keywords = "Accuracy of vaccine reporting, Human papillomavirus vaccine, Parental HPV vaccine report",
author = "Jacqueline Hirth and Kuo, {Yong Fang} and Laz, {Tabassum Haque} and Starkey, {Jonathan M.} and Rupp, {Richard E.} and Mahbubur Rahman and Berenson, {Abbey B.}",
year = "2016",
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doi = "10.1016/j.vaccine.2016.07.014",
language = "English (US)",
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T1 - Concordance of adolescent human papillomavirus vaccination parental report with provider report in the National Immunization Survey-Teen (2008–2013)

AU - Hirth, Jacqueline

AU - Kuo, Yong Fang

AU - Laz, Tabassum Haque

AU - Starkey, Jonathan M.

AU - Rupp, Richard E.

AU - Rahman, Mahbubur

AU - Berenson, Abbey B.

PY - 2016/8/17

Y1 - 2016/8/17

N2 - Objectives To examine the accuracy of parental report of HPV vaccination through examination of concordance, with healthcare provider vaccination report as the comparison. Methods The 2008–2013 National Immunization Survey (NIS)-Teen was used to examine accuracy of parent reports of HPV vaccination for their female daughters aged 13–17 years, as compared with provider report of initiation and number of doses. Multivariable logistic regression models were used to examine associations related to concordance of parent and provider report. Results Of 51,746 adolescents, 84% concordance for HPV vaccine initiation and 70% concordance for number of doses was observed. Accuracy varied by race/ethnicity, region, time, and income. The parent report of number of doses was more likely to be accurate among parents of 13 and 14 year old females than 17 year olds. Accuracy of initiation and number of doses were lower among Hispanic and black adolescents compared to white parents. The odds of over-report was higher among minorities compared to whites, but the odds of underreport was also markedly higher in these groups compared to parents of white teens. Accuracy of parental vaccine report decreased across time. Conclusions These findings are important for healthcare providers who need to ascertain the vaccination status of young adults. Strengthening existing immunization registries to improve data sharing capabilities and record completeness could improve vaccination rates, while avoiding costs associated with over-vaccination.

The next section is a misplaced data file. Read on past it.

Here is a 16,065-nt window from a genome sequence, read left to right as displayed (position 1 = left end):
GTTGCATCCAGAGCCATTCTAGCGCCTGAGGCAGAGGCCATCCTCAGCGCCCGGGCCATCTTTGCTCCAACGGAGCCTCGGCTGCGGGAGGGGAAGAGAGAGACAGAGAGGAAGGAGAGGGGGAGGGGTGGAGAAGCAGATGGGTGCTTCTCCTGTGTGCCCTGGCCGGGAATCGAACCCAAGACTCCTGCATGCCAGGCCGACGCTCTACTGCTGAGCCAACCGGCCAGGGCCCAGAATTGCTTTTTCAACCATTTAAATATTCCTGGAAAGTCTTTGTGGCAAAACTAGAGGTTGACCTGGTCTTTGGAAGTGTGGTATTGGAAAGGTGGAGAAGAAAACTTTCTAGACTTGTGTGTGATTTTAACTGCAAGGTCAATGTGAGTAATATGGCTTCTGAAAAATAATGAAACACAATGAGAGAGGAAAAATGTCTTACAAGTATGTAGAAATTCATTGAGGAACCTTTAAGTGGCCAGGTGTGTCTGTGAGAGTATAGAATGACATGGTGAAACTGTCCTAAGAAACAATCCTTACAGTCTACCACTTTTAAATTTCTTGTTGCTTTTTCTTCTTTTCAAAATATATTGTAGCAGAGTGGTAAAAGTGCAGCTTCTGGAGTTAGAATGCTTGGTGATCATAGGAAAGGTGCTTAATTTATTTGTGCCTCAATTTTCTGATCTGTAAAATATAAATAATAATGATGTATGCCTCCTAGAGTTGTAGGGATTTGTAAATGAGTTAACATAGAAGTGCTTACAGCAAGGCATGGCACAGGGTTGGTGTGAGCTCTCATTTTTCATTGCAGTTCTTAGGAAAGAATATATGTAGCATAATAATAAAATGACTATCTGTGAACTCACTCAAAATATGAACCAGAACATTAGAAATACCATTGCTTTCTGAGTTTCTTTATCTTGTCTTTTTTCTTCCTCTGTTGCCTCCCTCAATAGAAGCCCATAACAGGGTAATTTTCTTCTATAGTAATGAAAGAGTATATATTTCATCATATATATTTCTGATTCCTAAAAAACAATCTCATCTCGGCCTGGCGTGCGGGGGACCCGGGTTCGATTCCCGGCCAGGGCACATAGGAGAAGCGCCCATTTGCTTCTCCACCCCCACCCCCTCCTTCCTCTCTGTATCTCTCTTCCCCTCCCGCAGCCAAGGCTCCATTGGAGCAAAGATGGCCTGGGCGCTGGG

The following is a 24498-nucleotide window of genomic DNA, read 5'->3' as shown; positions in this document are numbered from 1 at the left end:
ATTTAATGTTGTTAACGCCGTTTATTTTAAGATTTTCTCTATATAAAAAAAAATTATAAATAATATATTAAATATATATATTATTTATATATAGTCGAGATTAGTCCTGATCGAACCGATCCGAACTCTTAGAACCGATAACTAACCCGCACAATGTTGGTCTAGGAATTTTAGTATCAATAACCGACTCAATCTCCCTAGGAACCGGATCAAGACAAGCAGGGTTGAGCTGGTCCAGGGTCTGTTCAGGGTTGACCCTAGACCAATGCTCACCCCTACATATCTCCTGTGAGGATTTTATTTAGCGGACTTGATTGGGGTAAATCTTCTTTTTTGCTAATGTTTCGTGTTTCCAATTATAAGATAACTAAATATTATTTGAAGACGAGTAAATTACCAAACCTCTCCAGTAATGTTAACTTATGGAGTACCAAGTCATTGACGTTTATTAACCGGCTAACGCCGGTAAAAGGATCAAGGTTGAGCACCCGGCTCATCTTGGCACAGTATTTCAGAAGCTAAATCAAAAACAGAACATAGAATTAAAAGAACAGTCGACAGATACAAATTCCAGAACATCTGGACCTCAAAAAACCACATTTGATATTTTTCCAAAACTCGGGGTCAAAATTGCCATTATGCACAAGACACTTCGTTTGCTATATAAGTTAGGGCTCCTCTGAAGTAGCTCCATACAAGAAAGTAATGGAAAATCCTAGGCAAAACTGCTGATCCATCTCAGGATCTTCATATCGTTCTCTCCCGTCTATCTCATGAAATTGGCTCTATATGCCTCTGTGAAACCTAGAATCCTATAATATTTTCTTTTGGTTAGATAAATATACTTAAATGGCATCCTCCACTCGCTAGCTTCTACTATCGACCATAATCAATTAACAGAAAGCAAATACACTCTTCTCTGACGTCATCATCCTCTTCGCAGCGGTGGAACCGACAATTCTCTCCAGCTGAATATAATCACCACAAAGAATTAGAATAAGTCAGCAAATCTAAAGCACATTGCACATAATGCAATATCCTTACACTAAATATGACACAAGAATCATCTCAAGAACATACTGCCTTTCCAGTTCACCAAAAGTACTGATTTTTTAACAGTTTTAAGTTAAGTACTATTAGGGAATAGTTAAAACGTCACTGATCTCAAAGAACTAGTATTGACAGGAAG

AB - Objectives To examine the accuracy of parental report of HPV vaccination through examination of concordance, with healthcare provider vaccination report as the comparison. Methods The 2008–2013 National Immunization Survey (NIS)-Teen was used to examine accuracy of parent reports of HPV vaccination for their female daughters aged 13–17 years, as compared with provider report of initiation and number of doses. Multivariable logistic regression models were used to examine associations related to concordance of parent and provider report. Results Of 51,746 adolescents, 84% concordance for HPV vaccine initiation and 70% concordance for number of doses was observed. Accuracy varied by race/ethnicity, region, time, and income. The parent report of number of doses was more likely to be accurate among parents of 13 and 14 year old females than 17 year olds. Accuracy of initiation and number of doses were lower among Hispanic and black adolescents compared to white parents. The odds of over-report was higher among minorities compared to whites, but the odds of underreport was also markedly higher in these groups compared to parents of white teens. Accuracy of parental vaccine report decreased across time. Conclusions These findings are important for healthcare providers who need to ascertain the vaccination status of young adults. Strengthening existing immunization registries to improve data sharing capabilities and record completeness could improve vaccination rates, while avoiding costs associated with over-vaccination.

KW - Accuracy of vaccine reporting

KW - Human papillomavirus vaccine

KW - Parental HPV vaccine report